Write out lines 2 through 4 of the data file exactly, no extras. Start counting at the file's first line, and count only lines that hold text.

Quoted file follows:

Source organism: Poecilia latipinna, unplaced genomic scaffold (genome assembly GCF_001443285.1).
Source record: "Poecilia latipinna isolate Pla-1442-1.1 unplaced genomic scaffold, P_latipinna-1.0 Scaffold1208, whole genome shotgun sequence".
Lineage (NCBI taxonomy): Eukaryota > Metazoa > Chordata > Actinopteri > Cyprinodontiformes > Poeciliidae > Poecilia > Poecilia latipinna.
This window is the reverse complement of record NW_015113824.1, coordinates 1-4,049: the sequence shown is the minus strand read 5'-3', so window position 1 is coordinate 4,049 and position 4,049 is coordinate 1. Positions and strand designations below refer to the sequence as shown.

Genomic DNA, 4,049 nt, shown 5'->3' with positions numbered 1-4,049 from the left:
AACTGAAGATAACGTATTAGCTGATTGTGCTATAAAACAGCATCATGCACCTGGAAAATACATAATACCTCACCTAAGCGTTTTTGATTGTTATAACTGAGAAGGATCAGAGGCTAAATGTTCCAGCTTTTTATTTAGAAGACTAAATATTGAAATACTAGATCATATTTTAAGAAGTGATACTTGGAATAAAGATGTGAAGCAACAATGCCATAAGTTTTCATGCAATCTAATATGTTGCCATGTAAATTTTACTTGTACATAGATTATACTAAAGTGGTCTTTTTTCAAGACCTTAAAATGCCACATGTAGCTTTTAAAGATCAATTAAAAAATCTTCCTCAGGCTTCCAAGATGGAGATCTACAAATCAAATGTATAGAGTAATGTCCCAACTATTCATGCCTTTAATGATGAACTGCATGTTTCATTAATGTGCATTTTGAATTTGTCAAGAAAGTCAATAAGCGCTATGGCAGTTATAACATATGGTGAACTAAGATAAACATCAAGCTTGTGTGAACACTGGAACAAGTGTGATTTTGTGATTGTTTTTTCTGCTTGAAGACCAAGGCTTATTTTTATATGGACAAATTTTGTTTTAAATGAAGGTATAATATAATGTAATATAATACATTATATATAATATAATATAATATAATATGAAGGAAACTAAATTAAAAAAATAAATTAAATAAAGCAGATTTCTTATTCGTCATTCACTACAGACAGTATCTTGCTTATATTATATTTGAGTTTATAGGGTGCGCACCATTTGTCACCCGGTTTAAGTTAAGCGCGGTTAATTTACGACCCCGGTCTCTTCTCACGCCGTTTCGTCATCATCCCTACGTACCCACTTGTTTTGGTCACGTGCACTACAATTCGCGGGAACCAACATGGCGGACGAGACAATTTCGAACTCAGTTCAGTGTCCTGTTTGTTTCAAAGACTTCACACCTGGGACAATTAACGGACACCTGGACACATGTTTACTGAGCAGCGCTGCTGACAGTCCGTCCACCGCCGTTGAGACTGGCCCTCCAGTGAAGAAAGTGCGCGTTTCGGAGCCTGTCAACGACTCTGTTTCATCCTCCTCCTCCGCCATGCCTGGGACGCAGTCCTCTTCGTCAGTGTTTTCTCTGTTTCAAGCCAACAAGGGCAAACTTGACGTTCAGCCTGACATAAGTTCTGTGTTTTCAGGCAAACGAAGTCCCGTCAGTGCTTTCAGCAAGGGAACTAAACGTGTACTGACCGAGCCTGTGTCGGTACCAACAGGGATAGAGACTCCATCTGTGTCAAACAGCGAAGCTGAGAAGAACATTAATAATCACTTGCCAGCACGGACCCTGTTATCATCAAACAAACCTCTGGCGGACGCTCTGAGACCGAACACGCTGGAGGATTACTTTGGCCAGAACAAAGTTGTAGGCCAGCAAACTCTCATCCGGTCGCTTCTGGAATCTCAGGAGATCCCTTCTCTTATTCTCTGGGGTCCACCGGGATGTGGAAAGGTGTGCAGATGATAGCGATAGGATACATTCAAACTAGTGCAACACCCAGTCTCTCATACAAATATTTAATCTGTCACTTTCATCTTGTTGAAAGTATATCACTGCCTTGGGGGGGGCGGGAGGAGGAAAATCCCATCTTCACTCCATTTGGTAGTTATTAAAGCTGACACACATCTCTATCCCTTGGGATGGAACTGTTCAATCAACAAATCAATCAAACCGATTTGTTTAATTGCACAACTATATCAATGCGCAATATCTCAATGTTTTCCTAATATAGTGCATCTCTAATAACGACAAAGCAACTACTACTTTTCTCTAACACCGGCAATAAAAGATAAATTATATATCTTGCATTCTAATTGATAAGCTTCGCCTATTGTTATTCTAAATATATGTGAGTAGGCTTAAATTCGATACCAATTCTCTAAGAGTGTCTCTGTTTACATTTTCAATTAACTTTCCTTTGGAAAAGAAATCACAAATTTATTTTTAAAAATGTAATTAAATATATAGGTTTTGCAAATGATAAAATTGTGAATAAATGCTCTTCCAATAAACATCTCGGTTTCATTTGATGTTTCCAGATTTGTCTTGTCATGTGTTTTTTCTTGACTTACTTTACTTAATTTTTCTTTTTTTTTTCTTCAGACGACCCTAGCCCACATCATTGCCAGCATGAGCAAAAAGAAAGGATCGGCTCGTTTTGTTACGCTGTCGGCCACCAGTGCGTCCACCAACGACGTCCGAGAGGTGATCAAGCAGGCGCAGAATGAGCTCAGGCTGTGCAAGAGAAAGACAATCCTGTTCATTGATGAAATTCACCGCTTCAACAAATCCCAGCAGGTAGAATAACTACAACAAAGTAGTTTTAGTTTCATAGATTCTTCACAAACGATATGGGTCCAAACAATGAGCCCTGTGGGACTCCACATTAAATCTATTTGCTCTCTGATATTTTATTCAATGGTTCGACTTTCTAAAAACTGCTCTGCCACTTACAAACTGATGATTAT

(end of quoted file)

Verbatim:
Source record: "Poecilia latipinna isolate Pla-1442-1.1 unplaced genomic scaffold, P_latipinna-1.0 Scaffold1208, whole genome shotgun sequence".
Lineage (NCBI taxonomy): Eukaryota > Metazoa > Chordata > Actinopteri > Cyprinodontiformes > Poeciliidae > Poecilia > Poecilia latipinna.
This window is the reverse complement of record NW_015113824.1, coordinates 1-4,049: the sequence shown is the minus strand read 5'-3', so window position 1 is coordinate 4,049 and position 4,049 is coordinate 1. Positions and strand designations below refer to the sequence as shown.